A Local Man

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A Local Man is a 2004 Australian play by Bob Ellis and Robin McLachlan about Ben Chifley. It is a one man show.



On June 9, 1951, Ben Chifley returns to his home in Bathurst to write a speech to deliver at the ALP Conference in Sydney the following day. [1]


Ellis was long interested in the life and career of Ben Chifley. "Chifley is one of those great stories of massive disadvantage being overcome by discipline, intellect and a good deal of personal coldness, which is easily explicable by the fact that his mother let him go and he didn't see her for 10 years," Ellis said. [2]

Ellis wrote the play for the actor Tony Barry, who he wanted to play Chifley in the mini series The True Believers, which the writer had co-authored, but, according to Ellis, "he was replaced by Ed Deveraux, a short fat man playing a tall thin man. It was like having Tony Perkins play Winston Churchill or Lou Costello play Charles de Gaulle. Then I thought: let's do a one-man show with Tony as Chifley." [2]

Ellis collaborated with historian Robin McLachlan. The play was written in four sessions over 19 days. Ellis said "I didn't realise till then that the natural state of the Labor Party is one of six cats in a sack in the river. Their natural tendency is one of division, fratricide and self-abuse. But every now and then you get a great charismatic elucidating presence like Gough Whitlam and Bob Hawke who can hold the cats in the sack in some kind of communion." [2]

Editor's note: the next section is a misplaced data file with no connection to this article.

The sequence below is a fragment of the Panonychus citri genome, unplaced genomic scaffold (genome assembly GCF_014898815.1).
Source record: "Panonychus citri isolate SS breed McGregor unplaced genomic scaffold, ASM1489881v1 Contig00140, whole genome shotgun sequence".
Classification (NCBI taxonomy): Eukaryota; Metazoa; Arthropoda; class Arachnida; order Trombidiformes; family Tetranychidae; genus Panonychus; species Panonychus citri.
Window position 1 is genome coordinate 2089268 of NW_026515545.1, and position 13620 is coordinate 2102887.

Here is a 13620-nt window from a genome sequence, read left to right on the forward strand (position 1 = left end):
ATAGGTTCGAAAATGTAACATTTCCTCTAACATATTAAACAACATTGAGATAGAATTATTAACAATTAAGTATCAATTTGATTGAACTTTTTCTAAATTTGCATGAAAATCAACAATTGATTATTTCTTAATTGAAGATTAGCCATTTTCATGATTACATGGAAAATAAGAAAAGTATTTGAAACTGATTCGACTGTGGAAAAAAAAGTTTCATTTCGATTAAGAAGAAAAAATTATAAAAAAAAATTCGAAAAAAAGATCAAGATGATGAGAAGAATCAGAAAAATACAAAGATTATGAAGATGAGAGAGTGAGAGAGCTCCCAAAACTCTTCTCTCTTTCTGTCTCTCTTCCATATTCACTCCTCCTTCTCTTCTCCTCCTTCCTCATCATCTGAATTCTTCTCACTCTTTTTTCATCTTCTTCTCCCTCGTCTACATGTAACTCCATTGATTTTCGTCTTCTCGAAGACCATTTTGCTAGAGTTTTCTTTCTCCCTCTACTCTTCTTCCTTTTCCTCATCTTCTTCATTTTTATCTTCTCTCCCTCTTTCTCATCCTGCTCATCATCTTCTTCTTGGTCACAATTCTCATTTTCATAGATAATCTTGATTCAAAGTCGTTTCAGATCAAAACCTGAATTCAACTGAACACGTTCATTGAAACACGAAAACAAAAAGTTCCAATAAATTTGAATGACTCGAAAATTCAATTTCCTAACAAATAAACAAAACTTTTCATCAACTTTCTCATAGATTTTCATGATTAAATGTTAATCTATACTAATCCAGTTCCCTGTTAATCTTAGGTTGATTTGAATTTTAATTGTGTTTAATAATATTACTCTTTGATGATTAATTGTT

The play debuted in Bathurst in 2004. Ellis said, "The effect of Tony as Chifley is astonishing. He doesn't exactly play the man himself but he plays to perfection the kind of 1930s and 1940s Australian man, sort of limited in his way but strong and absolutely uncorrupted, immovable in his principles. Tony has possibly the best Australian working-class voice. He had never been on stage until the year he first performed A Local Man. To get up to speed he played King Lear at the Bondi Pavilion." [2]

It was picked up for production at the Ensemble Theatre in 2006. Ellis was surprised, claiming "The Ensemble's not exactly apolitical but it's very American — Neil Simon and Arthur Miller — and you don't see it do any original Australian plays that are not Henry Szeps discussing the joys of parenthood." [2]

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  1. A Local Man at Ronin Films
  2. 1 2 3 4 5 Crisp, Lyndall (November 11, 2006). "Local man breaks working-class bond". Australia Financial Review. p. 11.